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Society of PetroleumEngineers

~p~ 27667
Interpretation of Field Pressure and Production Data With a New
Analytical Layered Reservoir Simulator
Chao Gao, Texas A&M U.; J.E. Jochen, S.A. Holditch & Assocs. Inc.; and W.J. Lee,
Texas A&M U.
SPE Members

Copyright

19S4, tWety

of Petroleum

Engineers,

This paper wee prepared for preaentetion

Inc.

at me I s94 SPE Permien Sasin 011 and Qaa Rewvety

Confarenca

held in Midlend, Texas,

l~ls

fJerch 1~,

This PaPar wee eafeoted for preeentatlon by an SPE Program Commltfea following review of information oontainad in an abetract eubmittad by the aufhmts). Contents of the paper,
= Preeanfad, have nOf bean reviewed by the Sooiaty of Petroleum Enghmere and are subject to corractlon by the author(s). The material, aa praeanted, doaa not naoaaeerily raflact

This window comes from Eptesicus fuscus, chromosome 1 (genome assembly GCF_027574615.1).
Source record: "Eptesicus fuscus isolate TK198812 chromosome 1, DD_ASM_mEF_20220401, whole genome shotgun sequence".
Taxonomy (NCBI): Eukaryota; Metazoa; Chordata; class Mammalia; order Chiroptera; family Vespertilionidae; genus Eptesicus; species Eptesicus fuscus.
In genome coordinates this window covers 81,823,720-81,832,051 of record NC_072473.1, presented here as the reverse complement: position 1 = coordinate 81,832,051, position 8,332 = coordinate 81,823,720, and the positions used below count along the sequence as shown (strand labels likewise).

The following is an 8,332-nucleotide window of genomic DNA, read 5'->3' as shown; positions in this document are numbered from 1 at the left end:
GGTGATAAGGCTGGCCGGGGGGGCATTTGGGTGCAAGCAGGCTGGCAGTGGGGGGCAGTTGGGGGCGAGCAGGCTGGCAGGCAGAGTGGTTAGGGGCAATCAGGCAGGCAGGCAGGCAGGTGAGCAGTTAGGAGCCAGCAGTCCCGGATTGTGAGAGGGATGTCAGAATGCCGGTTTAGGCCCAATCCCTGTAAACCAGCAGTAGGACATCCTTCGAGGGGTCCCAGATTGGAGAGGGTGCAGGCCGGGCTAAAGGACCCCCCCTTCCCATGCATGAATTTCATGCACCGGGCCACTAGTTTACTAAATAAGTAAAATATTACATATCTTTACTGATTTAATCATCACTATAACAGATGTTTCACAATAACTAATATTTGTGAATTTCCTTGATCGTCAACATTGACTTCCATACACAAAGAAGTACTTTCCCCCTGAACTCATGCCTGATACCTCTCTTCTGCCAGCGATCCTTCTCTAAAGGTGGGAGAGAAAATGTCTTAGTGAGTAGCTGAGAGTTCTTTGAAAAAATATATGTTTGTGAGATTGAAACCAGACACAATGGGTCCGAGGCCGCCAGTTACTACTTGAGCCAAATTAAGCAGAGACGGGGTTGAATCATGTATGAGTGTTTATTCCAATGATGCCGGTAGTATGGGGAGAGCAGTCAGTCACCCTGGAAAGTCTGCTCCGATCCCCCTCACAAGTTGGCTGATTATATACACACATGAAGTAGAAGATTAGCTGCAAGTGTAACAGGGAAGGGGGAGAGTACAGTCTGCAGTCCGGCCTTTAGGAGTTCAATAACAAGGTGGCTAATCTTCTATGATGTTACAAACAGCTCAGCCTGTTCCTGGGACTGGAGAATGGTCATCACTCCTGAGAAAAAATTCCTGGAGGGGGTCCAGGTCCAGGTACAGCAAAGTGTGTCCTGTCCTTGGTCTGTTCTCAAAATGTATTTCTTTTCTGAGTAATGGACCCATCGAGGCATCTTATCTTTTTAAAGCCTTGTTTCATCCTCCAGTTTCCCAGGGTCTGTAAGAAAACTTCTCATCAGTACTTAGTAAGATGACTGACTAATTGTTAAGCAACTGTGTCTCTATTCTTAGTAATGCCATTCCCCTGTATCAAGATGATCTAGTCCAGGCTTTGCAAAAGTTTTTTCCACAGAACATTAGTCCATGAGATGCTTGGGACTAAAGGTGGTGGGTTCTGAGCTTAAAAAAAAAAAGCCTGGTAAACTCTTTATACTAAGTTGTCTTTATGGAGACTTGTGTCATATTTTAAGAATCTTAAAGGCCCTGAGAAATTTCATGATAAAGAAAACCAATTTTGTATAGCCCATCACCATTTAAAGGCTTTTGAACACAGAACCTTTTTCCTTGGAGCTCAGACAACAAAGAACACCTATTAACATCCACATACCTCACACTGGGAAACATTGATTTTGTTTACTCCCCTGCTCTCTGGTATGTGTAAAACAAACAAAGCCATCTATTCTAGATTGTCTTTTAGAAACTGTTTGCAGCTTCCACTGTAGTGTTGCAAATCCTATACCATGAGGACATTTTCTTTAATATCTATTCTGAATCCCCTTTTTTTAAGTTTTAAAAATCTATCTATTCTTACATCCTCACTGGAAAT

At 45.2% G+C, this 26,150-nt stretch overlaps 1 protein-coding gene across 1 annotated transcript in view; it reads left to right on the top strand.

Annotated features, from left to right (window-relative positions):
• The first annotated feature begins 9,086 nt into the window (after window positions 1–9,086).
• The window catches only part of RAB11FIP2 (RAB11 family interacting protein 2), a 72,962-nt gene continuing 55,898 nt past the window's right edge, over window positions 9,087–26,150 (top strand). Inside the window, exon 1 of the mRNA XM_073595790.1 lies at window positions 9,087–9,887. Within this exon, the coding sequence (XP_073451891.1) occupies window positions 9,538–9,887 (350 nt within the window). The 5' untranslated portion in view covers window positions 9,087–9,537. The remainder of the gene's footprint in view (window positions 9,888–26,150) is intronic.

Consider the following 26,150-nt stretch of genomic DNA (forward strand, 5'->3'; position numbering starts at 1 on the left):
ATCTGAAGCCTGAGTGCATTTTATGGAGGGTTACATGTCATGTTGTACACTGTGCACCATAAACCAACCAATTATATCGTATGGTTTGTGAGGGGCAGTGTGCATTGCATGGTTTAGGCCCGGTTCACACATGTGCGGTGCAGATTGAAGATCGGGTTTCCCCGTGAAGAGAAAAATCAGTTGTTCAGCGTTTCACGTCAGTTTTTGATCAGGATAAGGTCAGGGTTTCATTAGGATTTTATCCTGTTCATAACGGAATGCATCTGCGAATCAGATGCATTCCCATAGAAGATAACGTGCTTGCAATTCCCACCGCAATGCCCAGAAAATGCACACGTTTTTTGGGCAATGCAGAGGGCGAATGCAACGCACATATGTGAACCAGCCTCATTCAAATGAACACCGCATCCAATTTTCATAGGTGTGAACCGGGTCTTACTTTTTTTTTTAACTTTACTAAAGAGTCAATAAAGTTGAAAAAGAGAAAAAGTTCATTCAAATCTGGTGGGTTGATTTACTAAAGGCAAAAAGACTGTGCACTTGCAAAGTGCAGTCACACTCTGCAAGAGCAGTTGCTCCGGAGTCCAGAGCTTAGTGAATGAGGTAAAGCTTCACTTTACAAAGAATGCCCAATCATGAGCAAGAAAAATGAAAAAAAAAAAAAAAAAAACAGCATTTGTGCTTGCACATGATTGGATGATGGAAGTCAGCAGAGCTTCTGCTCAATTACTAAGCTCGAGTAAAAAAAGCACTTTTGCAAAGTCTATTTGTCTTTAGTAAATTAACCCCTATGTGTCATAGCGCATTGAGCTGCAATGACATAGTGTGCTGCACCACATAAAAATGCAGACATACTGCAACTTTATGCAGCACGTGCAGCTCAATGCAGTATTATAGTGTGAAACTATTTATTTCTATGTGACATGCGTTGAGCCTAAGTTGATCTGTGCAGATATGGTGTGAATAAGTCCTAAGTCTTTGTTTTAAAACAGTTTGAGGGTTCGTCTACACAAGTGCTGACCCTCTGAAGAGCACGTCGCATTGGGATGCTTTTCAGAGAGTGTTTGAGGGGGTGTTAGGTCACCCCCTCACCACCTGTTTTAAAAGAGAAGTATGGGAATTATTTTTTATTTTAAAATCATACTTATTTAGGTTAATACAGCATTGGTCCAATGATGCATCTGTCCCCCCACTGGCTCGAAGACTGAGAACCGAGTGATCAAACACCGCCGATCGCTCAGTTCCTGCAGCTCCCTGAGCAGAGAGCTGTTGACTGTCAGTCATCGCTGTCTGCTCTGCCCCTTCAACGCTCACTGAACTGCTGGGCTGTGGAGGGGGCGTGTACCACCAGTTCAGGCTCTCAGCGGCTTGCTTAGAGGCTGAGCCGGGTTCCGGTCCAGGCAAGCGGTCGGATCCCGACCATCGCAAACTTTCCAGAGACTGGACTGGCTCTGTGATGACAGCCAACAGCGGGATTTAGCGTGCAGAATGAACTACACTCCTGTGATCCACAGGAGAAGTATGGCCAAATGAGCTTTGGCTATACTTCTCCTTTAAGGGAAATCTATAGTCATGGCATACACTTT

any position of the Society of Petroleum Enginaara, Ma offiira,
or rnembara. Papers pnxtanted at SPE meetings ara subject to publication review by Editorial Commifteea of theSOOiefy
of Petroleum Errgineara. Permieabn to wpy ia raetrjofad to an ebetreot 04 M more than s00 words. Illuafratkms may not be sopiad. The abstract ehotdd mntein conapiowua acknmvladgment
. . . . .. . . .. ..:.=== n fi a.. awan~
pti~=,~n,
H 750s535s5
U.S.A. Telex, 1SS245 SPEUT,
... . . .
of whara and by whom the papar is preeaniaa. wme Lioiarmn, m-1=, T.-. -.
.,

A~s TRACT

diffcrencc reservoir simulators.

This paper presents the application of a new analytical simulator


specifically developed for multilayer reservoirs. In this paper, we
demonarrate how thii analytical simulator can be us~ the same way as
a conventional numerical simulator, to history-match field pressure dat~
production daq and forecast reservoir performance. Two ftcld cases are
presented in which analytical simulation results and numerical
simulation rcsuhs are compared.

D~cRIpTIo

N OF THE ANALYTICAL SIMULATOR

Reference 1 presents the details of the development of the


analytical sohttions to the reservoir performance of a commingled
systcm by using Laplacc transforms to SOIVCthe partial differential
equations. The analytical solution for each layer can be combined